Letters to the editor: Aug. 30, 2017


Re: Aug. 20 article, “West Texas sand rush exposes faults in state’s lizard protection plan.”

So, the state’s much-vaunted plan to avoid regulation and protect a rare species has run off the rails. How’s that for voluntary conservation by industry?

We were all told that companies engaged in fracking operations in the Permian Basin would go out of their way to protect the habitat of the dunes sagebrush lizard. Now, we learn that sand mining companies are digging into the heart of the lizard’s sensitive habitat, creating pits 80 feet deep.

Surely it’s obvious this native species will go extinct if this practice continues.

We’d all like to believe that corporations can be good citizens, but let’s be frank: In a choice between lucrative contracts and a small brown lizard struggling to survive, which is likely to win?

This sad case is a vivid reminder of why our country needs the Endangered Species Act and a strong U.S. Fish & Wildlife Service to enforce it.

JOAN MARSHALL, AUSTIN

Re: Aug. 23 article, “Possible change to state pension worries retirees.”

In response to the Texas Tribune article published in the Statesman regarding the financial problems in the State Employees Pension Fund, I am at a loss to understand why the fund is not making money big time.

Since 2009, the stock market has been on the biggest run in history. Billions of dollars in profit are being made by investors. Even mutual funds are showing returns in the 18 to 20 percent range. The growth in the stock market over the past 7 years has been in double digits. It seems to me that reasonable investments would have returned a rate far greater than 7.5 percent to the fund.

SAM MCGLAMERY, AUSTIN

Re: Aug. 22 article, “As alternative energy expands, utilities weigh plant shutdowns.”

Energy has been a driving force for our civilization, especially during the Industrial Revolution. We have big power plants supplying us reliable energy for our various needs. We have also learnt the consequences of burning fossil fuels and increase in carbon dioxide in the atmosphere and its effects on global warming. This is why many utilities have revised their business models to include more alternative sources of energy.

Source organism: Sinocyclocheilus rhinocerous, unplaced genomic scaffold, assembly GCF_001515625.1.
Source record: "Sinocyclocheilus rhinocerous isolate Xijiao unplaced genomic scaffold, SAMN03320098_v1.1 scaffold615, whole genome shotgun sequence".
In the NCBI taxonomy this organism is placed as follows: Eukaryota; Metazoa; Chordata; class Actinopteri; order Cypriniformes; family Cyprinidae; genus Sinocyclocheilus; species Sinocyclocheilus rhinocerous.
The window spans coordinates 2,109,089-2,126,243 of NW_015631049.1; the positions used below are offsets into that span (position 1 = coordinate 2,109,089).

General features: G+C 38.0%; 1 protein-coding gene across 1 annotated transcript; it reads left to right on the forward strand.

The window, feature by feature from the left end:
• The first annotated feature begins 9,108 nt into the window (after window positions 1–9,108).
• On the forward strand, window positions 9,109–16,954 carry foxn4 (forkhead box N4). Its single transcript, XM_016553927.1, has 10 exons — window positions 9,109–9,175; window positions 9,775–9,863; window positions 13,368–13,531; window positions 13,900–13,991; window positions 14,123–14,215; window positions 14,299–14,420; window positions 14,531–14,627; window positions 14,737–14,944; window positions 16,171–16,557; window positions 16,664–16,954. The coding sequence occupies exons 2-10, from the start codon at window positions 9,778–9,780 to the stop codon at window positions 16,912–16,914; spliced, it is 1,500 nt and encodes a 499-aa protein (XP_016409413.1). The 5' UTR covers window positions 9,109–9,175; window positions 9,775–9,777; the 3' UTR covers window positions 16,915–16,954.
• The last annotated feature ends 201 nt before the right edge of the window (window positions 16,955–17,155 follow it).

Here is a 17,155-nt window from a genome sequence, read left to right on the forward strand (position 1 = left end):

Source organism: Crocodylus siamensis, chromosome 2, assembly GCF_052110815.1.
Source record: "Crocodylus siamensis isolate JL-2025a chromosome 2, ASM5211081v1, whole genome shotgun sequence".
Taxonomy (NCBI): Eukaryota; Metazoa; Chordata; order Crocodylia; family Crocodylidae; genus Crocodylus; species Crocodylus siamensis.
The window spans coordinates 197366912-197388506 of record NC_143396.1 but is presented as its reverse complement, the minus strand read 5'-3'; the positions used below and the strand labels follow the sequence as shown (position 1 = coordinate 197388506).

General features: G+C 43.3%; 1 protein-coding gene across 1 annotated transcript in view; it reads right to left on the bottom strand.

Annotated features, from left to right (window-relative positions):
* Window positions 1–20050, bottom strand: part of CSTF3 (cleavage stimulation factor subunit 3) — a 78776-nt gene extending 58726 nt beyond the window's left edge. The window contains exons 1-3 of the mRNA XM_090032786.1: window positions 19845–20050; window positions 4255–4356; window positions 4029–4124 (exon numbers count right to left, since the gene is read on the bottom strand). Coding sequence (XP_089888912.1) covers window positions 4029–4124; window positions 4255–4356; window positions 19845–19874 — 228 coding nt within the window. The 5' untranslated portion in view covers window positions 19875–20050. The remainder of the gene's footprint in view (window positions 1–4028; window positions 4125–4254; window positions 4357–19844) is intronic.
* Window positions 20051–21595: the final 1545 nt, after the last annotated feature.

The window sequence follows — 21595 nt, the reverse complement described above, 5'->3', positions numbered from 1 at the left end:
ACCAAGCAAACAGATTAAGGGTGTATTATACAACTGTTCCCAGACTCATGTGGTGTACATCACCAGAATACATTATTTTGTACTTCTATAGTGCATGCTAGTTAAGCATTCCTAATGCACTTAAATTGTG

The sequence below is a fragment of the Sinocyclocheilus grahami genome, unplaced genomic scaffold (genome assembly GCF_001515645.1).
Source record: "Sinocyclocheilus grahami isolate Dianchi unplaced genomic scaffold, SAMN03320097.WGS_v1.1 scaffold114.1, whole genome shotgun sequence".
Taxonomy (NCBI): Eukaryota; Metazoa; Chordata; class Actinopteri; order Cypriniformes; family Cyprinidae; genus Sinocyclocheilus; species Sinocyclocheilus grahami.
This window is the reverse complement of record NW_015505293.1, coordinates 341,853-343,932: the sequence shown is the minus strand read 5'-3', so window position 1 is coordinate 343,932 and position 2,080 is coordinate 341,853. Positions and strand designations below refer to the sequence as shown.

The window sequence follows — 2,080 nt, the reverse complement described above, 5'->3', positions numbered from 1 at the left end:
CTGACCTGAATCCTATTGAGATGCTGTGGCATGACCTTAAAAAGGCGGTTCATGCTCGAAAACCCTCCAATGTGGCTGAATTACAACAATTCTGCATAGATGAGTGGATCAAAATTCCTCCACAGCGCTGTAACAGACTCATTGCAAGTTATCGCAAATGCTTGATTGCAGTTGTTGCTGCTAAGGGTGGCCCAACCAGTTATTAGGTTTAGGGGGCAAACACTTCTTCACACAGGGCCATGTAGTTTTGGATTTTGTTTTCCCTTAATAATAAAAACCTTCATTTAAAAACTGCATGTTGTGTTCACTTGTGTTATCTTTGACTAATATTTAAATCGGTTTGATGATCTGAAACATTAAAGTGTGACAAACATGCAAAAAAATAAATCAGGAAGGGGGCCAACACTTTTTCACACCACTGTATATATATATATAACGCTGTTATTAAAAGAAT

Austin Energy gets a quarter of its power from renewable sources and is working towards achieving a higher goal. Power companies across the U.S. can use their expertise, invest in conservation and research and find economically viable solutions to provide energy while growing profitably. The bipartisan Climate Solutions Caucus in the U.S. House is now 52 members strong and determined to find ways to address our energy needs in ways that will reduce health risks and protect nation’s security, infrastructure and agriculture.

KALPANA SUTARIA, AUSTIN

The Charlottesville, Va., riots and killing opened old wounds and created animosity in our nation. President Trump referenced neo-Nazis and other white supremacist groups on three occasions after the riots, but I focus on neo-Nazis. I remember well the sacrifices during World War II, which ended in 1945. Wives and mothers saw millions of our nation’s finest go to war. Critical goods were rationed. About 400,000 American troops died on foreign soil, most of them fighting German Nazis.

Donald Trump equated white supremacists in Charlottesville to citizens protesting them, but he neglected to call out rioters displaying Nazi flags, Trump signs and Trump caps. He also failed to reject neo-Nazi support of his administration. Because of his words and actions, I consider Donald Trump as the most despicable American.

HERSCHEL HILL, TAYLOR



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